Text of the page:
NEW YORK — With his footwear business on the rise in the U.S., Joie CEO and creative director Serge Azria is setting his sights on Europe.
Azria, who founded BCBG footwear with brother Max, became sole proprietor of Los Angeles-based Joie in 2007, and soon after introduced shoes to the brand. Since then, he has worked to streamline distribution and tap global markets. Azria also recently announced plans to open a high-profile flagship store in Paris.
While shoes have become a major category for the brand, Azria denies that he has made a huge “push” into footwear.
“I don’t want [Joie] to be very big, but I want it to be very strong,” he said. “I make sure the shoes are in select, high-end stores, and we don’t do too much production or exhibition — that’s not the goal of the brand.”
Part of his strategy has been to position the contemporary shoes as opening-price-point product in top-tier retailers. Luxury department stores such as Saks Fifth Avenue and Bergdorf Goodman carry a selection of the brand’s earthy, distressed-leather boots, shoes and sandals. “We give good value to it,” Azria said of the shoes, priced from $295 to $395, and boots, retailing from $350 to $575.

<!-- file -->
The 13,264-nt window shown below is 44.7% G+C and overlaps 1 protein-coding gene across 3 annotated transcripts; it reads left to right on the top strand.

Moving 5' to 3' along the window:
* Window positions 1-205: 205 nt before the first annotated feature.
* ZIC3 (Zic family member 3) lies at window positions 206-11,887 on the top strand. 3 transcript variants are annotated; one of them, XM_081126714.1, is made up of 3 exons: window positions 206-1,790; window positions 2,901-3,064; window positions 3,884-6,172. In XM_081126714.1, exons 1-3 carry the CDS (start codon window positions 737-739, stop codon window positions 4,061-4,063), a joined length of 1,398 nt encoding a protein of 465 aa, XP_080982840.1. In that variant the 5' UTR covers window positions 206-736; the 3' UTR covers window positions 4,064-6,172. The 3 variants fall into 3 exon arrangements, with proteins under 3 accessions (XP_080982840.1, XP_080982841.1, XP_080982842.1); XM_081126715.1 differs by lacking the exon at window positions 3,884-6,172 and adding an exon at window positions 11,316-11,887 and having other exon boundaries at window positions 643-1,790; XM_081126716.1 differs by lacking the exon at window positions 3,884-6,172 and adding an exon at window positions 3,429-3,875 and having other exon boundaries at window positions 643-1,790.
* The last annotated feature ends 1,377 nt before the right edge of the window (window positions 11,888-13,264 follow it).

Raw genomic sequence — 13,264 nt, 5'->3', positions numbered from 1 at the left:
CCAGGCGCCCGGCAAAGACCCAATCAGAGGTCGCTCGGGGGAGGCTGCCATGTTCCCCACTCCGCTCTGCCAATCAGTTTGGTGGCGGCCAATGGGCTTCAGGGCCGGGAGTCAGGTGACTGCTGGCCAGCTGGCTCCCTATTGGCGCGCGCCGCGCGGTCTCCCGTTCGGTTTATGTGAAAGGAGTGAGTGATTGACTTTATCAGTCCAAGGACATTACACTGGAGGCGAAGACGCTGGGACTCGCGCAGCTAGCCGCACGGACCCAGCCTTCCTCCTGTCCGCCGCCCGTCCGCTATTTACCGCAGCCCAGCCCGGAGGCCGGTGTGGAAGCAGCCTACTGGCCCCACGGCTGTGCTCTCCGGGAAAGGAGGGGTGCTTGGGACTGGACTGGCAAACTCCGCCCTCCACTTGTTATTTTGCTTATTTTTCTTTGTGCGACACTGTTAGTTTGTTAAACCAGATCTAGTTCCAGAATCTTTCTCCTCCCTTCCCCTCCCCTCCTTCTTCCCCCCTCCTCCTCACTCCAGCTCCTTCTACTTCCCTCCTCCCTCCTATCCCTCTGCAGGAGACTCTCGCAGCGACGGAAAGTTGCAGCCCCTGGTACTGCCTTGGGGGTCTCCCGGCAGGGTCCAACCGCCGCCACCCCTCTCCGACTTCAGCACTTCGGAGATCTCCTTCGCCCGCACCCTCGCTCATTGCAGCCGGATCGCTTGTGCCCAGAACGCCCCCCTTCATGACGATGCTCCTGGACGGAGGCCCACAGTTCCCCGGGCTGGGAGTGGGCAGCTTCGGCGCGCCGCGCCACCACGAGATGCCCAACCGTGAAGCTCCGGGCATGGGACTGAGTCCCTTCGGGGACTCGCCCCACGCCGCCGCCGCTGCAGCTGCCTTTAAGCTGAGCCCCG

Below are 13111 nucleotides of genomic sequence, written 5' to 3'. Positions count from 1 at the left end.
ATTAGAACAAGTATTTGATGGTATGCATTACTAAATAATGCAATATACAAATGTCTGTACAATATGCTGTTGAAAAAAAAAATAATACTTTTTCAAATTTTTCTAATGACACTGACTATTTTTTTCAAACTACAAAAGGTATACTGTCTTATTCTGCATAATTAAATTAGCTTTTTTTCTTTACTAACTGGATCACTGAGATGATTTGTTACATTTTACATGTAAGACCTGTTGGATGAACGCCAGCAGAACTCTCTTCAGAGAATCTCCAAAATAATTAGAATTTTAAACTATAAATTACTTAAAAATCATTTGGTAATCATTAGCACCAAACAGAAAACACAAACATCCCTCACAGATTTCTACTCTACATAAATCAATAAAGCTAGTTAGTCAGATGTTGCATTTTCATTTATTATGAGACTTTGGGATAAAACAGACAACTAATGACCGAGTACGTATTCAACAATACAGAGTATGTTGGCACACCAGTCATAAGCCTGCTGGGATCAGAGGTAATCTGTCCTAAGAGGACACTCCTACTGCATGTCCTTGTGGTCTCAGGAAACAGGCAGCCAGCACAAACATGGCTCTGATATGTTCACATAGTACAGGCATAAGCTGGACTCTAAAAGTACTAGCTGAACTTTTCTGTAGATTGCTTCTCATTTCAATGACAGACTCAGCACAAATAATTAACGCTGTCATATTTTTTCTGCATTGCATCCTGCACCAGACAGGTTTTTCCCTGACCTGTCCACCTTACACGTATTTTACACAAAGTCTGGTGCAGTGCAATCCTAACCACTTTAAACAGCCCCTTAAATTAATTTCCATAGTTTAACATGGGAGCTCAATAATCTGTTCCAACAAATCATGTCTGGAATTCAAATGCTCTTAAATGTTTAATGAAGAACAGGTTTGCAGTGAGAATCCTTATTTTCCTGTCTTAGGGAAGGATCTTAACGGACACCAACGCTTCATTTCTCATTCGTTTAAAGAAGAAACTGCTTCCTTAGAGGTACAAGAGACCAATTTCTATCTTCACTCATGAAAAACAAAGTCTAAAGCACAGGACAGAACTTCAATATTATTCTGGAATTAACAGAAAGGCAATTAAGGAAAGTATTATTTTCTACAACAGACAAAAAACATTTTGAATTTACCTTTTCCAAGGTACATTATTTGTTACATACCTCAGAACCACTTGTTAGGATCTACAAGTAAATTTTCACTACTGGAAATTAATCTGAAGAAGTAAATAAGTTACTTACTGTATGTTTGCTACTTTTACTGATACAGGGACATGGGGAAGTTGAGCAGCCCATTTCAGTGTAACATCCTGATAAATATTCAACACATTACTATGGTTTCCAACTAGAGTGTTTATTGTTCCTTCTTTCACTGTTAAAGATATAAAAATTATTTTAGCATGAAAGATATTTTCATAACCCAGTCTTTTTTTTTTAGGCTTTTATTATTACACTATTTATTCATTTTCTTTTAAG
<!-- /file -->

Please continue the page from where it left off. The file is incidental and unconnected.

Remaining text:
And Azria’s design strategy is as focused as it is cost-effective.
“Rather than simply design more styles, we’re homing in on what has worked in the past, exploring what the customer will look for in the future and taking a position on several key styles,” he said. “The more we know our customers based on their orders, the fewer shoes we need to produce.”
This summer, Joie will bow its flagship store in Azria’s hometown of Paris in the Palais Royal shopping district. The executive sees the boutique as a way to introduce the brand to a new, wider market.
“It will be a window to Europe, a real showcase for Joie,” Azria said of the space at 27 Rue de Valois, nestled among luxury neighbors such as Rick Owens and Stella McCartney.
The concept for the two-story boutique is a “Parisian apartment on a Sunday morning,” according to Azria, and will offer a large assortment of vintage wares in addition to Joie merchandise.
Going forward, the CEO said he has no plans to open additional stores, but would consider a Joie outpost in Los Angeles. “But only if I find the right location at the right price,” he said. “What I really like is to work with our [retail] customers. … I am not a retailer.”
Azria also said he would consider expanding into men’s offerings. “We will develop the brand Joie in different ways, but always in a small market,” he said.